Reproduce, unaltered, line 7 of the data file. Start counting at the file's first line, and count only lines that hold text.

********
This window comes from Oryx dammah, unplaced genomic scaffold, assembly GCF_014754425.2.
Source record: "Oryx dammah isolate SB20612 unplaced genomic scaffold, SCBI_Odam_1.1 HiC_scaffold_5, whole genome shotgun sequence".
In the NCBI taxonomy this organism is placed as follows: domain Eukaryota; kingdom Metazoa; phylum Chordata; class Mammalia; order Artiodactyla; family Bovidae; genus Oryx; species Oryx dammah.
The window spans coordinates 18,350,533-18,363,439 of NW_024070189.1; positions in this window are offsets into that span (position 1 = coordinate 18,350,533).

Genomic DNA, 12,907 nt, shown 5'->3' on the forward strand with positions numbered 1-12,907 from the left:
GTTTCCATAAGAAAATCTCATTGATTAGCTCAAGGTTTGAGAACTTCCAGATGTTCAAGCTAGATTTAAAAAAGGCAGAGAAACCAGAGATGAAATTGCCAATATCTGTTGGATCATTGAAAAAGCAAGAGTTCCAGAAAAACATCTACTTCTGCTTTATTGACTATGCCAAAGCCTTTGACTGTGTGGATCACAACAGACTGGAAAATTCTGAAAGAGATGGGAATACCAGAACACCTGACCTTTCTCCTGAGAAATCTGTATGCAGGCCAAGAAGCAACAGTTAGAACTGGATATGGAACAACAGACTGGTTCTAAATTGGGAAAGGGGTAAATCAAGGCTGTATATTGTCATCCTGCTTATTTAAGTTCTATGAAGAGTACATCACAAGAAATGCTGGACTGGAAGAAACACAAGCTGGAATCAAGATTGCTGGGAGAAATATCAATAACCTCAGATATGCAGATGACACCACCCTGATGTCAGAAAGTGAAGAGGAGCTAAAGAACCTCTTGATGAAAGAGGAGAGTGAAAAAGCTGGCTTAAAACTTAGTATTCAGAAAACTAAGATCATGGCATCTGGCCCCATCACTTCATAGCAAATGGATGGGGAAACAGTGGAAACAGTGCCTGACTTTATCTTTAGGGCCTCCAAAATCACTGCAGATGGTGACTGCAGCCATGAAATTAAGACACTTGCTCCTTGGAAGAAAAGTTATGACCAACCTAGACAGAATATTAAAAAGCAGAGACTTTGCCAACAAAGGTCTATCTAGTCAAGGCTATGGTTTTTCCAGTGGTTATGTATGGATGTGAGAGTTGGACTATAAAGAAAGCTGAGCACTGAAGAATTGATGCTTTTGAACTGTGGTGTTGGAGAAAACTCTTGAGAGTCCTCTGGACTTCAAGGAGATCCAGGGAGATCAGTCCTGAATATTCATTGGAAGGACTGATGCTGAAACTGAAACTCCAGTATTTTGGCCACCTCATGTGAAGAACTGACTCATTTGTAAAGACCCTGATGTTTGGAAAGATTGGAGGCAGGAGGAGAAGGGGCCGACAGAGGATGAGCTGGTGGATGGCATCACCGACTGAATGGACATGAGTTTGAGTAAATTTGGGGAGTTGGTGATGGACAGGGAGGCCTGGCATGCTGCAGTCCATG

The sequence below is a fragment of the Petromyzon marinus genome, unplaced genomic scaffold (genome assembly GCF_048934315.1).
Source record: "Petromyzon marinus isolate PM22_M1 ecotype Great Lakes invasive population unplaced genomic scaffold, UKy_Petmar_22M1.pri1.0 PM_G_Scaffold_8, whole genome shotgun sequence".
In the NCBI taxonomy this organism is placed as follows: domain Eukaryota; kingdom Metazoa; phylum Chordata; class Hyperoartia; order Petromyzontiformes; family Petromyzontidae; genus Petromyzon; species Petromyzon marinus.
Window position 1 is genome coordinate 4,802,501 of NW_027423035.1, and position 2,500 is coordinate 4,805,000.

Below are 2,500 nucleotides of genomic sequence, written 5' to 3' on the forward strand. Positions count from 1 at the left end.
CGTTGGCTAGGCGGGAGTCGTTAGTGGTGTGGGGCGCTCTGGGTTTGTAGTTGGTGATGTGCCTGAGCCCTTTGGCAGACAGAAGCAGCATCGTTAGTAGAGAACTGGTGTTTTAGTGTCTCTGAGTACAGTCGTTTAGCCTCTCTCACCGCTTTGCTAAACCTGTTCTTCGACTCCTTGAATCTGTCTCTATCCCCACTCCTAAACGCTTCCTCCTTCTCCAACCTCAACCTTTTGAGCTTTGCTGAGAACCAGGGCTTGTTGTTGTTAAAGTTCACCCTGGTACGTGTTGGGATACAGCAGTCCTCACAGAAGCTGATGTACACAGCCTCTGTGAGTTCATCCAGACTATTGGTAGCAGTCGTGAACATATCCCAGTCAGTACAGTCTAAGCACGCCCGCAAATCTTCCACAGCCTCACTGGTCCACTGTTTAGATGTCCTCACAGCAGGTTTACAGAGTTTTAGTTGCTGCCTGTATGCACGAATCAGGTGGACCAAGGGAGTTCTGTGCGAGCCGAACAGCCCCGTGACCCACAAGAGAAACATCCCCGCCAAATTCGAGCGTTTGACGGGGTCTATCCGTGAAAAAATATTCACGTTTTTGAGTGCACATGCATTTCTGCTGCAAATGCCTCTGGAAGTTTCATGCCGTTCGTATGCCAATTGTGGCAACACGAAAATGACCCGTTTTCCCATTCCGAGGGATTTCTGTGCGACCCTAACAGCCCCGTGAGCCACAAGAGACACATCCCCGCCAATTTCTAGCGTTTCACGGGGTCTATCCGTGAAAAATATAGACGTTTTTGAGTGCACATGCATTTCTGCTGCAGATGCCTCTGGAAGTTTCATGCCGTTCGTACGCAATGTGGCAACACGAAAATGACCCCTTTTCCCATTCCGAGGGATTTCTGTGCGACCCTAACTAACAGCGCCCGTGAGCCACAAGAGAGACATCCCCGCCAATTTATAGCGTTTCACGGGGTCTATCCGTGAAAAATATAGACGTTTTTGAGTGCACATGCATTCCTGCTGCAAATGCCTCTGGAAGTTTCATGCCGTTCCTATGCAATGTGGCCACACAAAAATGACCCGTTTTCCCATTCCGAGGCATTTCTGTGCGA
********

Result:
The sequence below is a fragment of the Petromyzon marinus genome, unplaced genomic scaffold (genome assembly GCF_048934315.1).